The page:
What is Alternative (Alt) Text?
Alternative Text is text that is used to describe an image on a website or within a document. An image is anything on the screen or in the document that is not text. This text is read by assistive devices used by individuals with vision disabilities. The most common assistive device for this situation would be a screen reader.
Why do I need Alt Text?
The most common reason to include Alt Text is to provide those individuals using assistive devices with text to describe the image used on the site or in the document. When someone is using a screen reader, if it encounters an image it plays the Alt Text. If there is no Alt Text, it simply says “image” which does not allow the user to get the full context in a manner similar to someone without a visual disability.
In addition to the screen reader use, if a web browser is unable to load an image, the browser will display the Alt Text in place of the image. This is beneficial not only to an individual using an assistive device, but also to anyone accessing the site and experiencing difficulty loading the image.
Types of Images
Informative images convey a simple concept or information that can be expressed in a short phrase or sentence. The text alternative should convey the meaning or content that is displayed visually, which typically isn’t a literal description of the image.
Examples of Informative Images and the corresponding Alt Text from Web Accessibility Initiative
Decorative images don’t add information to the content of a page. For example, the information provided by the image might already be given using adjacent text, or the image might be included to make the website more visually attractive.
In these cases, a null (empty) alt text should be provided (alt="") so that they can be ignored by assistive technologies, such as screen readers. Text values for these types of images would add audible clutter to screen reader output or could distract users if the topic is different from that in adjacent text. Leaving out the alt attribute is also not an option because when it is not provided, some screen readers will announce the file name of the image instead.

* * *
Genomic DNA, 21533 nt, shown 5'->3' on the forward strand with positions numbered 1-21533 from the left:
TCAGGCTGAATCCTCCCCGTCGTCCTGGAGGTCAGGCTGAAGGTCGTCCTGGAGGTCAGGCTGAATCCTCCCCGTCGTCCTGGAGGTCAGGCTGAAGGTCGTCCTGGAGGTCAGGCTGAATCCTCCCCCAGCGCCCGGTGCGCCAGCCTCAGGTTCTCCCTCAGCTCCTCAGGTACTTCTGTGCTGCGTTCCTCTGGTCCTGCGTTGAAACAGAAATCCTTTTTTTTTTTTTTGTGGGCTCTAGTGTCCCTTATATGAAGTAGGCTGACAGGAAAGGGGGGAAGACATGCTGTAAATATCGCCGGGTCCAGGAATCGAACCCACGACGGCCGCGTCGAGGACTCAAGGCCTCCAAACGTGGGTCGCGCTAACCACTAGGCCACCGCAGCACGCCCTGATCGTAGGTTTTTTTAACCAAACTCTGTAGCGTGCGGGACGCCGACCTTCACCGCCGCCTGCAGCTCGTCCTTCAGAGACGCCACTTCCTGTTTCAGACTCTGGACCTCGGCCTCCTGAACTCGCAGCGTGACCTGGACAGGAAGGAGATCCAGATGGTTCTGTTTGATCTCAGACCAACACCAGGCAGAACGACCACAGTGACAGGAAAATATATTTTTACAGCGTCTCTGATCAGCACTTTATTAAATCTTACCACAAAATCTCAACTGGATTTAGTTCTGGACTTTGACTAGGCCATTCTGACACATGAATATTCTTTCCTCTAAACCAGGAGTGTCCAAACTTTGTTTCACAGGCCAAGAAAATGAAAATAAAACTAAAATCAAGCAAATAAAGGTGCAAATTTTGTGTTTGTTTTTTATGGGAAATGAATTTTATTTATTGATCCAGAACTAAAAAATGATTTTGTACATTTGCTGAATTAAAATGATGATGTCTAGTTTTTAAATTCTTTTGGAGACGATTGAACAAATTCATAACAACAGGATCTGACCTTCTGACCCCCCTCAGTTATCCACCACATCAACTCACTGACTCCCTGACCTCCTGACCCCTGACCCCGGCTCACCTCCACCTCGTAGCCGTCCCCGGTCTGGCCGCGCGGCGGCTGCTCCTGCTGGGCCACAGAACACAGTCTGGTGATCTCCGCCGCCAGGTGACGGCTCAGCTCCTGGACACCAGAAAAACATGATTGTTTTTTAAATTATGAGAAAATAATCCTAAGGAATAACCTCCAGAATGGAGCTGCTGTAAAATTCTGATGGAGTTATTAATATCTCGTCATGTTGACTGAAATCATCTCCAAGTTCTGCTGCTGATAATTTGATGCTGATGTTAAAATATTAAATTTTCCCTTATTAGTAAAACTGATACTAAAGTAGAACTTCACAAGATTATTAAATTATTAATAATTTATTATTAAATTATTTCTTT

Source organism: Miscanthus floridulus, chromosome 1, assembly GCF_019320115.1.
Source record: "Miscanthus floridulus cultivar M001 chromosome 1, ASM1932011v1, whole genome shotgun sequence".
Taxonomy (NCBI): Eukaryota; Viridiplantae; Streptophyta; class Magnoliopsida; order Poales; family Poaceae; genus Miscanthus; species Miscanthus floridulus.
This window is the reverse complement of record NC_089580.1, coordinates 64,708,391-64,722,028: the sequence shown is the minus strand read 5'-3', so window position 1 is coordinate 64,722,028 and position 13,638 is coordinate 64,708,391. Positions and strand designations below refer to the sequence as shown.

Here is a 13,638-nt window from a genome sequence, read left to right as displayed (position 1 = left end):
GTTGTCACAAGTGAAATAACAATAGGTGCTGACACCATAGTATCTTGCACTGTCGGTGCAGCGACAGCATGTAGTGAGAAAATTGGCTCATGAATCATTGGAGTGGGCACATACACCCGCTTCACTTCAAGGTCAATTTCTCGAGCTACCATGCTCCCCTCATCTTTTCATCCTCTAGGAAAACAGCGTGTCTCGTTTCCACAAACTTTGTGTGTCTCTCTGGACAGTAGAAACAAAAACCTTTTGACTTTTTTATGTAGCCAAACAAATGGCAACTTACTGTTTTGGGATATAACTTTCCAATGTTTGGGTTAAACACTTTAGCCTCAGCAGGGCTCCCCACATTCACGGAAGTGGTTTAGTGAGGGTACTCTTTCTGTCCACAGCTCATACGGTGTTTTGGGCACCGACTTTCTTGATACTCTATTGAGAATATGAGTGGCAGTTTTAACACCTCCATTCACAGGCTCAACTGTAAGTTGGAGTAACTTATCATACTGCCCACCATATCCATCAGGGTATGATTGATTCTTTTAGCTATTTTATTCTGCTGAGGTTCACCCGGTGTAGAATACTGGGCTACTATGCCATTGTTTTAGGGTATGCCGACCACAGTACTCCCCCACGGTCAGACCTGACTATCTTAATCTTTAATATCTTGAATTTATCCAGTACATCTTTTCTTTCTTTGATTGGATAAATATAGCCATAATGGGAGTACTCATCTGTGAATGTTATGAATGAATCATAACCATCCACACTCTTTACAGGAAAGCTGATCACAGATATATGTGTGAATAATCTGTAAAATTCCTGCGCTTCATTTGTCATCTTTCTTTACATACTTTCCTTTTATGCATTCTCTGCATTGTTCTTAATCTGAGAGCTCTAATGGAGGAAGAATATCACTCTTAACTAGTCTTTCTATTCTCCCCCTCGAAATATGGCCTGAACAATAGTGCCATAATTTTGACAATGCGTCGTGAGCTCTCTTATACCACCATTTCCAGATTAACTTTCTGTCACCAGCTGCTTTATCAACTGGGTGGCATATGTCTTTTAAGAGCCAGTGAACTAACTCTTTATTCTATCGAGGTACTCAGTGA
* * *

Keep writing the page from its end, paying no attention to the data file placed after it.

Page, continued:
Examples of Decorative Images and the corresponding Alt Text from Web Accessibility Initiative
Functional images are used to initiate actions rather than to convey information. They are used in buttons, links, and other interactive elements. The text alternative for the image should convey the action that will be initiated (the purpose of the image), rather than a description of the image. For instance, as shown in examples below, the text alternative should be “print this page” rather than “(image of a) printer”, “search” rather than “magnifying lens” or “Example.com homepage” rather than “Example.com logo”.
Missing or empty alt values create significant problems for screen reader users because functional images are essential to the functionality of the content. Screen readers will typically announce the image file name, the image URL, or the URL for the link destination, which is unlikely to help users understand the action that will be initiated by the image.
Examples of Functional Images and the corresponding Alt Text from Web Accessibility Initiative
Complex images contain substantial information – more than can be conveyed in a short phrase or sentence. Examples can typically include:
- Graphs and charts, including flow charts and organizational charts;
- Diagrams and illustrations where the page text relies on the user being able to understand the image;
- Maps showing locations or other information such as weather systems.
In these cases, a two-part text alternative is required. The first part is the short description to identify the image and, where appropriate, indicate the location of the long description. The second part is the long description – a textual representation of the essential information conveyed by the image. Web Accessibility Initiative provides examples of alt text for complex images to show different approaches that can be used to provide short and long descriptions.
Examples of Complex Images and the corresponding Alt Text from Web Accessibility Initiative
Writing Good Alternative Text
Good alternative text should explain the content of the image. One suggestion that has been used is to imagine you are trying to describe the image to someone on a telephone call.
- Be accurate and equivalent in representing content and function.
- Limit text. Typically only a few words and necessary, but sometimes may need a short sentence or two
- Don’t be redundant. If text near the image provides information, don’t repeat the same information
- Avoid using phrases like “image of” and “picture of”
- Alt Text Decision Tree: W3C Web Accessibility Initiative
- Web Accessibility in Mind: WebAIM is part of Utah State University Institute for Disability Research, Policy, and Practice
- Web Accessibility Initiative: Provides strategies, standards, resources to make the Web accessible to people with disabilities
- University of Illinois Disability Resources and Educational Services
How To Guides
- Microsoft Support Page for adding Alt Text in a Word Document.
- Microsoft Support Page for adding Alt Text in a PowerPoint slide show.